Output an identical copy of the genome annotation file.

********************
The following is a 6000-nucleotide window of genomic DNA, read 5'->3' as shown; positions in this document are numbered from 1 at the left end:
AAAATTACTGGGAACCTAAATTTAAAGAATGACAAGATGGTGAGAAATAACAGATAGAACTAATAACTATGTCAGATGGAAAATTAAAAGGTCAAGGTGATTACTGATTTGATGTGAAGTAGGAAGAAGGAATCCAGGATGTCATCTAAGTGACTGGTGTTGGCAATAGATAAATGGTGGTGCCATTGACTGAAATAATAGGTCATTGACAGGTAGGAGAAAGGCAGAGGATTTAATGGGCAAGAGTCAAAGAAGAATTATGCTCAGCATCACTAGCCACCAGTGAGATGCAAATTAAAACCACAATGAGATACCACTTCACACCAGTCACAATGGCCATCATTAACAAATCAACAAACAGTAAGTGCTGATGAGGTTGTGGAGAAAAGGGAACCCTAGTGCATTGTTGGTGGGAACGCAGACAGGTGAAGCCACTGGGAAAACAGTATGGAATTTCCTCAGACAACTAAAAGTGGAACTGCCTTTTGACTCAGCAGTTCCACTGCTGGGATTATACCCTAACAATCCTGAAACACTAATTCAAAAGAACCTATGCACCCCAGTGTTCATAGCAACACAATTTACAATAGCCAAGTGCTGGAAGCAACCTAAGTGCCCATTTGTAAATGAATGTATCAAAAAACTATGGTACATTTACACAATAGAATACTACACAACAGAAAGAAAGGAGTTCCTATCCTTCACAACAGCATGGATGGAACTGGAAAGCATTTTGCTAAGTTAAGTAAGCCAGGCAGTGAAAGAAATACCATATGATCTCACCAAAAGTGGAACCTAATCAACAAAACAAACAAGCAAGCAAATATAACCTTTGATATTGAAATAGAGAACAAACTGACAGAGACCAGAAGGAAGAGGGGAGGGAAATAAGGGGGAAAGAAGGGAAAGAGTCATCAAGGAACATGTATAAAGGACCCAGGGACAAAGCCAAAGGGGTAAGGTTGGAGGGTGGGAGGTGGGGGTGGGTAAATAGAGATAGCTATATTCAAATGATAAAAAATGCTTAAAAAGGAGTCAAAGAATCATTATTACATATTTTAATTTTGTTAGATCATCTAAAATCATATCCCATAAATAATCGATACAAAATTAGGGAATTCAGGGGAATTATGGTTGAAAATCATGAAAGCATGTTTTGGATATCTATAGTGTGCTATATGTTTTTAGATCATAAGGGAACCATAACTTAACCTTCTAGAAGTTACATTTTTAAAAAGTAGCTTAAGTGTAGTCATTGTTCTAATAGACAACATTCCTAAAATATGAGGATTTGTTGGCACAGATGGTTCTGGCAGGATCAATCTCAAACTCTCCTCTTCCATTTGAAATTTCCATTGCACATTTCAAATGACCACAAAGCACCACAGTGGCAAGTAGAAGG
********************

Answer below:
The following is a 6000-nucleotide window of genomic DNA, read 5'->3' as shown; positions in this document are numbered from 1 at the left end:
AAAATTACTGGGAACCTAAATTTAAAGAATGACAAGATGGTGAGAAATAACAGATAGAACTAATAACTATGTCAGATGGAAAATTAAAAGGTCAAGGTGATTACTGATTTGATGTGAAGTAGGAAGAAGGAATCCAGGATGTCATCTAAGTGACTGGTGTTGGCAATAGATAAATGGTGGTGCCATTGACTGAAATAATAGGTCATTGACAGGTAGGAGAAAGGCAGAGGATTTAATGGGCAAGAGTCAAAGAAGAATTATGCTCAGCATCACTAGCCACCAGTGAGATGCAAATTAAAACCACAATGAGATACCACTTCACACCAGTCACAATGGCCATCATTAACAAATCAACAAACAGTAAGTGCTGATGAGGTTGTGGAGAAAAGGGAACCCTAGTGCATTGTTGGTGGGAACGCAGACAGGTGAAGCCACTGGGAAAACAGTATGGAATTTCCTCAGACAACTAAAAGTGGAACTGCCTTTTGACTCAGCAGTTCCACTGCTGGGATTATACCCTAACAATCCTGAAACACTAATTCAAAAGAACCTATGCACCCCAGTGTTCATAGCAACACAATTTACAATAGCCAAGTGCTGGAAGCAACCTAAGTGCCCATTTGTAAATGAATGTATCAAAAAACTATGGTACATTTACACAATAGAATACTACACAACAGAAAGAAAGGAGTTCCTATCCTTCACAACAGCATGGATGGAACTGGAAAGCATTTTGCTAAGTTAAGTAAGCCAGGCAGTGAAAGAAATACCATATGATCTCACCAAAAGTGGAACCTAATCAACAAAACAAACAAGCAAGCAAATATAACCTTTGATATTGAAATAGAGAACAAACTGACAGAGACCAGAAGGAAGAGGGGAGGGAAATAAGGGGGAAAGAAGGGAAAGAGTCATCAAGGAACATGTATAAAGGACCCAGGGACAAAGCCAAAGGGGTAAGGTTGGAGGGTGGGAGGTGGGGGTGGGTAAATAGAGATAGCTATATTCAAATGATAAAAAATGCTTAAAAAGGAGTCAAAGAATCATTATTACATATTTTAATTTTGTTAGATCATCTAAAATCATATCCCATAAATAATCGATACAAAATTAGGGAATTCAGGGGAATTATGGTTGAAAATCATGAAAGCATGTTTTGGATATCTATAGTGTGCTATATGTTTTTAGATCATAAGGGAACCATAACTTAACCTTCTAGAAGTTACATTTTTAAAAAGTAGCTTAAGTGTAGTCATTGTTCTAATAGACAACATTCCTAAAATATGAGGATTTGTTGGCACAGATGGTTCTGGCAGGATCAATCTCAAACTCTCCTCTTCCATTTGAAATTTCCATTGCACATTTCAAATGACCACAAAGCACCACAGTGGCAAGTAGAAGG